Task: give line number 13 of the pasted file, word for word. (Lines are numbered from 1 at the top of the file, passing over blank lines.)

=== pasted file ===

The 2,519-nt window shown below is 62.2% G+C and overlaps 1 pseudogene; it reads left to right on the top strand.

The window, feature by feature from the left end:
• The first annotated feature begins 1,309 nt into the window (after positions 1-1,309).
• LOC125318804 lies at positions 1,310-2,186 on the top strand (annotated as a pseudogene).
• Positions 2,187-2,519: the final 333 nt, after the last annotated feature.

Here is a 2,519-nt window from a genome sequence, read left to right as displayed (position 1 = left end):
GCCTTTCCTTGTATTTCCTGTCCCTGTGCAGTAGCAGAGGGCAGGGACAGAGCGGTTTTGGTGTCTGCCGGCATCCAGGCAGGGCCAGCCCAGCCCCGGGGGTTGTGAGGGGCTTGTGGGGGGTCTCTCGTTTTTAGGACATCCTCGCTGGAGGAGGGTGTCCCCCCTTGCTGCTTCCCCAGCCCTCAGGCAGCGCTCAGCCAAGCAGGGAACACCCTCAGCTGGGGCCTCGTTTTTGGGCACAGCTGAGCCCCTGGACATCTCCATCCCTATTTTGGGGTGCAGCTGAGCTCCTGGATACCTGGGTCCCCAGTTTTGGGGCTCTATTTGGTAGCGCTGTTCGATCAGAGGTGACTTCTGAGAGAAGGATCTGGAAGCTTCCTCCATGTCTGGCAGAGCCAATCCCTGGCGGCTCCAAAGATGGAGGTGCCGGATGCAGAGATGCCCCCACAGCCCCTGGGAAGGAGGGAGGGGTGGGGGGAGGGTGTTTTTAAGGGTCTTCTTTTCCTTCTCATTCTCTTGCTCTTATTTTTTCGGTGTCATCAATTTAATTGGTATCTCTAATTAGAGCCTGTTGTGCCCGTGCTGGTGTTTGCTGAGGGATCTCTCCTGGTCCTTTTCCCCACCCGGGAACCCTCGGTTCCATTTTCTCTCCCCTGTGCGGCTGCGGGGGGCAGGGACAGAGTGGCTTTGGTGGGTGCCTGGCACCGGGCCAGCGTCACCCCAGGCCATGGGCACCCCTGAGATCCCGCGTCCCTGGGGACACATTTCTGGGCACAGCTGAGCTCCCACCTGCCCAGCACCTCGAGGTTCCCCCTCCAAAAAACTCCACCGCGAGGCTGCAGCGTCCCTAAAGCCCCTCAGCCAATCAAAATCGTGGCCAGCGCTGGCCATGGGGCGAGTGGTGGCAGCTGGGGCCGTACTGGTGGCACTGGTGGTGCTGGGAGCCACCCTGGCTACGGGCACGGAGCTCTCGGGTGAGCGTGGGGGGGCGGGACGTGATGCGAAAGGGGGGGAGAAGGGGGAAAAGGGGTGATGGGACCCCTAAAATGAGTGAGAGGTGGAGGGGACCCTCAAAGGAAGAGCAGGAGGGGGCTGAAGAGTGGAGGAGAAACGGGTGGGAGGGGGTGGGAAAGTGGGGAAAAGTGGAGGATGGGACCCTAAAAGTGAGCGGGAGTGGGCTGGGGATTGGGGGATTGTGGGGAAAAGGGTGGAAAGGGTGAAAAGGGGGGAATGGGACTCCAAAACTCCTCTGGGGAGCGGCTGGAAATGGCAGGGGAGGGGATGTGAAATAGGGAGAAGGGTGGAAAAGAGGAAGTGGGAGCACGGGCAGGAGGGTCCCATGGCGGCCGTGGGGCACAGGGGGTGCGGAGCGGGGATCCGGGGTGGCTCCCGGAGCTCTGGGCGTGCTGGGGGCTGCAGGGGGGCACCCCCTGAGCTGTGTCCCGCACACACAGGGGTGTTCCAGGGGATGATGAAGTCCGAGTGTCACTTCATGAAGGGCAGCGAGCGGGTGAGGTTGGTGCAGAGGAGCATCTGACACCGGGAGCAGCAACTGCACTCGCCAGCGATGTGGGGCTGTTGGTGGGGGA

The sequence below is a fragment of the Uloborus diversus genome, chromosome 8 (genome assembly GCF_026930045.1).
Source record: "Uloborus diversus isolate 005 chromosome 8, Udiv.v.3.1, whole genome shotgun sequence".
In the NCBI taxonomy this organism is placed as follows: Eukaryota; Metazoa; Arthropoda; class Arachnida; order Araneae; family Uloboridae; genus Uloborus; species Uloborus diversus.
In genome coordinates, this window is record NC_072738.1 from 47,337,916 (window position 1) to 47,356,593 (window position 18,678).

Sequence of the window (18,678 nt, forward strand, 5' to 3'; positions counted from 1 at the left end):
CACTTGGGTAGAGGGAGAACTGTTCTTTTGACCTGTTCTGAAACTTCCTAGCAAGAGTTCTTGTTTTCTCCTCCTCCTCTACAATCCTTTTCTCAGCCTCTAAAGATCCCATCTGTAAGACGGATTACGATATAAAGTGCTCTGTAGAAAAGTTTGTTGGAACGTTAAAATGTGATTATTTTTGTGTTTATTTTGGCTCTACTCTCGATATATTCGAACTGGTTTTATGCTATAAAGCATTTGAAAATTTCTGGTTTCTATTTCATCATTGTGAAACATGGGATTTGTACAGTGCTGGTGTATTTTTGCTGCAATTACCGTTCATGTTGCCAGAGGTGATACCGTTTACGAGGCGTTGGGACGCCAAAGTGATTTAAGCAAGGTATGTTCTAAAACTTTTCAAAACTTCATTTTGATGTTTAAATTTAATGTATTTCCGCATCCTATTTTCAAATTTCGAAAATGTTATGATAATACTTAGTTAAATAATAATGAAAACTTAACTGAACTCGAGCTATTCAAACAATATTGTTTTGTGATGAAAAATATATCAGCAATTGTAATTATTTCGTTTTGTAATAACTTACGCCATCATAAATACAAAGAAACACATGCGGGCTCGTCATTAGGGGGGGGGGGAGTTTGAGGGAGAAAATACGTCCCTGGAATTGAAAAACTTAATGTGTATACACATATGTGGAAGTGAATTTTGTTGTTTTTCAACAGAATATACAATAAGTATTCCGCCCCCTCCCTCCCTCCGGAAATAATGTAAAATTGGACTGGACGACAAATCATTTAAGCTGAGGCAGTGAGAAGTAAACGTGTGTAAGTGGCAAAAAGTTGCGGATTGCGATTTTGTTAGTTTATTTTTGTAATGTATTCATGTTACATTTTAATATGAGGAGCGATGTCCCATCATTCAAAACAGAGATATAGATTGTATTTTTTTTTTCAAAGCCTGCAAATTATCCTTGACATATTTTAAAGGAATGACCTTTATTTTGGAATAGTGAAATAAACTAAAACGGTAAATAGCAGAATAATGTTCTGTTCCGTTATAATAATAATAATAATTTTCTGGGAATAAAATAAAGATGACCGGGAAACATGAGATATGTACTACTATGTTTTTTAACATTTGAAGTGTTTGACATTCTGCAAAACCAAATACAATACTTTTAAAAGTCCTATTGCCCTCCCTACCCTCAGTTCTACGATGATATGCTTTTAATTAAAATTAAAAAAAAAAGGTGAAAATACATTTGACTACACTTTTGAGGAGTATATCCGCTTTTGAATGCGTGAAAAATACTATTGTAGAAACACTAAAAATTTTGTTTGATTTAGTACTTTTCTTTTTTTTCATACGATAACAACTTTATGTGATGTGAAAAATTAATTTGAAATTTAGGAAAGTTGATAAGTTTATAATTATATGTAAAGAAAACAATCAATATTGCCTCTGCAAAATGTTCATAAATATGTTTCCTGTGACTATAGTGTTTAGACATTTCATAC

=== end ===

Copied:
CACTTGGGTAGAGGGAGAACTGTTCTTTTGACCTGTTCTGAAACTTCCTAGCAAGAGTTCTTGTTTTCTCCTCCTCCTCTACAATCCTTTTCTCAGCCTCTAAAGATCCCATCTGTAAGACGGATTACGATATAAAGTGCTCTGTAGAAAAGTTTGTTGGAACGTTAAAATGTGATTATTTTTGTGTTTATTTTGGCTCTACTCTCGATATATTCGAACTGGTTTTATGCTATAAAGCATTTGAAAATTTCTGGTTTCTATTTCATCATTGTGAAACATGGGATTTGTACAGTGCTGGTGTATTTTTGCTGCAATTACCGTTCATGTTGCCAGAGGTGATACCGTTTACGAGGCGTTGGGACGCCAAAGTGATTTAAGCAAGGTATGTTCTAAAACTTTTCAAAACTTCATTTTGATGTTTAAATTTAATGTATTTCCGCATCCTATTTTCAAATTTCGAAAATGTTATGATAATACTTAGTTAAATAATAATGAAAACTTAACTGAACTCGAGCTATTCAAACAATATTGTTTTGTGATGAAAAATATATCAGCAATTGTAATTATTTCGTTTTGTAATAACTTACGCCATCATAAATACAAAGAAACACATGCGGGCTCGTCATTAGGGGGGGGGGGAGTTTGAGGGAGAAAATACGTCCCTGGAATTGAAAAACTTAATGTGTATACACATATGTGGAAGTGAATTTTGTTGTTTTTCAACAGAATATACAATAAGTATTCCGCCCCCTCCCTCCCTCCGGAAATAATGTAAAATTGGACTGGACGACAAATCATTTAAGCTGAGGCAGTGAGAAGTAAACGTGTGTAAGTGGCAAAAAGTTGCGGATTGCGATTTTGTTAGTTTATTTTTGTAATGTATTCATGTTACATTTTAATATGAGGAGCGATGTCCCATCATTCAAAACAGAGATATAGATTGTATTTTTTTTTTCAAAGCCTGCAAATTATCCTTGACATATTTTAAAGGAATGACCTTTATTTTGGAATAGTGAAATAAACTAAAACGGTAAATAGCAGAATAATGTTCTGTTCCGTTATAATAATAATAATAATTTTCTGGGAATAAAATAAAGATGACCGGGAAACATGAGATATGTACTACTATGTTTTTTAACATTTGAAGTGTTTGACATTCTGCAAAACCAAATACAATACTTTTAAAAGTCCTATTGCCCTCCCTACCCTCAGTTCTACGATGATATGCTTTTAATTAAAATTAAAAAAAAAAGGTGAAAATACATTTGACTACACTTTTGAGGAGTATATCCGCTTTTGAATGCGTGAAAAATACTATTGTAGAAACACTAAAAATTTTGTTTGATTTAGTACTTTTCTTTTTTTTCATACGATAACAACTTTATGTGATGTGAAAAATTAATTTGAAATTTAGGAAAGTTGATAAGTTTATAATTATATGTAAAGAAAACAATCAATATTGCCTCTGCAAAATGTTCATAAATATGTTTCCTGTGACTATAGTGTTTAGACATTTCATAC